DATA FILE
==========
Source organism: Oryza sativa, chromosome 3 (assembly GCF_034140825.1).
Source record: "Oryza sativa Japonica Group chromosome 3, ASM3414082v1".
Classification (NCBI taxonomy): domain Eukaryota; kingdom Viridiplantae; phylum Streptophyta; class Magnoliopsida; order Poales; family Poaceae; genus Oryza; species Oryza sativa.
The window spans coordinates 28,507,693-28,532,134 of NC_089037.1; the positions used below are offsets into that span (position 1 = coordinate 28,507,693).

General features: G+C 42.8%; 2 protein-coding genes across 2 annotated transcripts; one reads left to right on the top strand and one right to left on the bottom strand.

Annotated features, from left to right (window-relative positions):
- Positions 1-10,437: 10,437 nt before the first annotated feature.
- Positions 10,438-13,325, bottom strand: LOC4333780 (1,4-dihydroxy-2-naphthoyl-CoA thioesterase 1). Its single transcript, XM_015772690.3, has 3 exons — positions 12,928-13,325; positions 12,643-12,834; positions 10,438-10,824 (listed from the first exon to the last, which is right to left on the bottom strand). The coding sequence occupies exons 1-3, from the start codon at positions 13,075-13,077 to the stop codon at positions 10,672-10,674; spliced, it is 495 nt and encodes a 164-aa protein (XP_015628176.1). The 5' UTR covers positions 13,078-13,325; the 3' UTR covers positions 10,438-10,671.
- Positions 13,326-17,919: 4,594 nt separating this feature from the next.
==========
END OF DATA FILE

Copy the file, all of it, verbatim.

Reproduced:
Source organism: Oryza sativa, chromosome 3 (assembly GCF_034140825.1).
Source record: "Oryza sativa Japonica Group chromosome 3, ASM3414082v1".
Classification (NCBI taxonomy): domain Eukaryota; kingdom Viridiplantae; phylum Streptophyta; class Magnoliopsida; order Poales; family Poaceae; genus Oryza; species Oryza sativa.
The window spans coordinates 28,507,693-28,532,134 of NC_089037.1; the positions used below are offsets into that span (position 1 = coordinate 28,507,693).

General features: G+C 42.8%; 2 protein-coding genes across 2 annotated transcripts; one reads left to right on the top strand and one right to left on the bottom strand.

Annotated features, from left to right (window-relative positions):
- Positions 1-10,437: 10,437 nt before the first annotated feature.
- Positions 10,438-13,325, bottom strand: LOC4333780 (1,4-dihydroxy-2-naphthoyl-CoA thioesterase 1). Its single transcript, XM_015772690.3, has 3 exons — positions 12,928-13,325; positions 12,643-12,834; positions 10,438-10,824 (listed from the first exon to the last, which is right to left on the bottom strand). The coding sequence occupies exons 1-3, from the start codon at positions 13,075-13,077 to the stop codon at positions 10,672-10,674; spliced, it is 495 nt and encodes a 164-aa protein (XP_015628176.1). The 5' UTR covers positions 13,078-13,325; the 3' UTR covers positions 10,438-10,671.
- Positions 13,326-17,919: 4,594 nt separating this feature from the next.